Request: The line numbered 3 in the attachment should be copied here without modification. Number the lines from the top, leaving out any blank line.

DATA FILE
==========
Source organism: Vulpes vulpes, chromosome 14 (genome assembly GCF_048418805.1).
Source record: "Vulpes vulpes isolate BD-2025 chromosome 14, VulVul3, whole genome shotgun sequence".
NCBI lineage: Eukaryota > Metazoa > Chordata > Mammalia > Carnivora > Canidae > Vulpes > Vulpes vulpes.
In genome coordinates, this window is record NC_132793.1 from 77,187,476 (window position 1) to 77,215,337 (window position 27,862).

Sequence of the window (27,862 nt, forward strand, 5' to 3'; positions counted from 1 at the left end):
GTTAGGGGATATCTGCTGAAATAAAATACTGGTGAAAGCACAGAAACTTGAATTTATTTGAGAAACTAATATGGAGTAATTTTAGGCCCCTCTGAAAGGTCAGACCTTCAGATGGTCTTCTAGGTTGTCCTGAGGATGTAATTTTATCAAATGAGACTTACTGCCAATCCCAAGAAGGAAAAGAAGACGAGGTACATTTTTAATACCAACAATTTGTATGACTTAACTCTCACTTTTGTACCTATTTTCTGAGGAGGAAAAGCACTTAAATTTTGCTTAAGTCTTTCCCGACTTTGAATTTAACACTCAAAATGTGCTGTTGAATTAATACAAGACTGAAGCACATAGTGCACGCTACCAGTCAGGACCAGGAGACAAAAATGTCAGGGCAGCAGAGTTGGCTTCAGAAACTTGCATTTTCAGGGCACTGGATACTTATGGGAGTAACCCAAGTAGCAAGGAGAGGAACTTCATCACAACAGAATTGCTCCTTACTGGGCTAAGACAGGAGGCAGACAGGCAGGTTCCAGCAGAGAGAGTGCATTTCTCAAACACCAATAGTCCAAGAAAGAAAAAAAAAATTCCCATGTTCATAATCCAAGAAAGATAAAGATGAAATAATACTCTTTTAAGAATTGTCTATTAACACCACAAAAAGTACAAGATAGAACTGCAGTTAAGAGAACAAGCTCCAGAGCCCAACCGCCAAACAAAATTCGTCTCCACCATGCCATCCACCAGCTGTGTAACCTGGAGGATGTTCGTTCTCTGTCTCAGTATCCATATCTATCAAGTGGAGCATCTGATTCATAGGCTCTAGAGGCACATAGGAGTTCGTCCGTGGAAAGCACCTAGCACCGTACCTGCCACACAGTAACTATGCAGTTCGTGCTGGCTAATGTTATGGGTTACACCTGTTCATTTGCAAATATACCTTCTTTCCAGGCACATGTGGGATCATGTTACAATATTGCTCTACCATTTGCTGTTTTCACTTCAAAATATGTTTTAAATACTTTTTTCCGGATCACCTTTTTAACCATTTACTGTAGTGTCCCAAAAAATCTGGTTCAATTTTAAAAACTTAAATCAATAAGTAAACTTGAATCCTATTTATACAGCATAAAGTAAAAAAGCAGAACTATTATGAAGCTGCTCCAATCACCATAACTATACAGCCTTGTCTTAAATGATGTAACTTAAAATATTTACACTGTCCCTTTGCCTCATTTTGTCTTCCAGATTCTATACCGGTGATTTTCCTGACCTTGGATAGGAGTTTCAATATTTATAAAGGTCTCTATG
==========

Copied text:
NCBI lineage: Eukaryota > Metazoa > Chordata > Mammalia > Carnivora > Canidae > Vulpes > Vulpes vulpes.